Dispatches from the Digital Revolution
Nature Publishing Group recently (okay, I’m a bit late to the ball game—it was in February) announced the release of a new digital-born textbook that has left me both nervous and excited for the future of textbook publishing.
It’s called Principles of Biology, and although it’s called a textbook, it’s actually much more. According to the TechCrunch announcement:
The instructor can modify the organization of the modules, or select to omit some modules altogether from the version used in their class. Diagrams and figures can come to life through animation. Examples can leverage drag-and-drop tools to interactively reinforce key concepts. And each student’s copy is personalized—for the life of the book—with assessments. The instructor can review each student’s assessments and get good insight into where a student might benefit from additional instruction.
On top of all that, the text is only $50.
Fifty dollars?! That’s chump change for intro texts. And I guarantee that the fact it’s a biology textbook has a lot to do with being able to set the price point that low.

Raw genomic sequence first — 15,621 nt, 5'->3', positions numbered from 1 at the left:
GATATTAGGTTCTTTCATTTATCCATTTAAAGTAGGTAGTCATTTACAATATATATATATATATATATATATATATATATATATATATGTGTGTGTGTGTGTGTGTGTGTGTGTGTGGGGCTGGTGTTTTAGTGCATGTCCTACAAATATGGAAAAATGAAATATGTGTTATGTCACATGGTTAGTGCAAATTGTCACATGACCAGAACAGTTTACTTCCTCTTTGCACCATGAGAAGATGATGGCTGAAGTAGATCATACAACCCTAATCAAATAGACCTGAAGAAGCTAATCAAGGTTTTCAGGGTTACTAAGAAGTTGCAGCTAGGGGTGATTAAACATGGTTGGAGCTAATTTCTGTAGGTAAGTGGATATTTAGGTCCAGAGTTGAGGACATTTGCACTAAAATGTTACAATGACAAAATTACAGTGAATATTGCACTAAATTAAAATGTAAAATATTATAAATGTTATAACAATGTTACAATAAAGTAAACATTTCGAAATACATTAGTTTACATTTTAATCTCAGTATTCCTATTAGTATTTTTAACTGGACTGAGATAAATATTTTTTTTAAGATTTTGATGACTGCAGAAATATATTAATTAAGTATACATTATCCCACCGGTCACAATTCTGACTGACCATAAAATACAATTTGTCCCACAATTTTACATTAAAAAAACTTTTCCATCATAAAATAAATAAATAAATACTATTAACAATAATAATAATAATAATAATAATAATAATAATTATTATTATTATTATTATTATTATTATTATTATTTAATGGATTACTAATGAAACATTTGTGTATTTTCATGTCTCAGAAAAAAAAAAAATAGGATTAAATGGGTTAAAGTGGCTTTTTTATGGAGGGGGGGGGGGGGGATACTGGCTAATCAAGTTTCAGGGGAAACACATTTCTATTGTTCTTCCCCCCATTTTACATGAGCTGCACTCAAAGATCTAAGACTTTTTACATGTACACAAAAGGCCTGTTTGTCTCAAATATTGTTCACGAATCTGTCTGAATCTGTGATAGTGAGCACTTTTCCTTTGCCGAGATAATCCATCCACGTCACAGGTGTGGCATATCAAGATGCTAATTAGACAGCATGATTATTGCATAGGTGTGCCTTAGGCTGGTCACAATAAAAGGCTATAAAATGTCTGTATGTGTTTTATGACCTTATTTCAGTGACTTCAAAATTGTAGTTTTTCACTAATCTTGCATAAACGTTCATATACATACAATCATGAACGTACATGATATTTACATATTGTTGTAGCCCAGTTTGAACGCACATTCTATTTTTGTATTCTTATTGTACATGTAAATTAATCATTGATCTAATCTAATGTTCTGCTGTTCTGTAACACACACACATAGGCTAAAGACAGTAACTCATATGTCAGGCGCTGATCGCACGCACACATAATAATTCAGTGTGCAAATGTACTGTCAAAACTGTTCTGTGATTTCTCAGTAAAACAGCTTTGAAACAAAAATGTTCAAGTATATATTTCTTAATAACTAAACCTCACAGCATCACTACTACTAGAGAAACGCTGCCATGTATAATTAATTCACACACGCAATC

Which brings me to a bit of a dilemma. On one hand, it’s awesome to see how the Web is allowing textbooks to become complex teaching tools. In college, my accounting professor used a very simple version of Wiley’s online learning system, WileyPLUS, to assign homework problems—and although accounting homework makes you tear your hair out no matter where you do it, I have to admit that the ability to check my answers and work out my errors in the comfort of my dorm was a huge asset. (Pun intended.)
So in that respect, I’m excited for textbooks like this to become the norm. They can do awesome things. Students who take advantage of their enhancements will benefit, no doubt.
But I’m also really nervous that this will become the norm. Because maybe a biology textbook can sell enough licenses to sustain a low $50 price tag, but—yes, I’m back on my soap box—what about areas that can’t? What about niche upper-level courses in, say, the humanities? Will students be able to step back to a regular paper textbook with minimal pedagogical resources? Will they be willing to shell out $60 or $70 for a static reference tool? Will these online wonders make it necessary for all books to have some kind of online reference? And how will that change the commissioning, costing, and publishing processes of academic publishers?
Not only that, but what effect could it have on professors—many of whom are required to publish—whose works can’t sustain or don’t adapt well to online enhancement? Will more universities turn to free, open-source textbooks?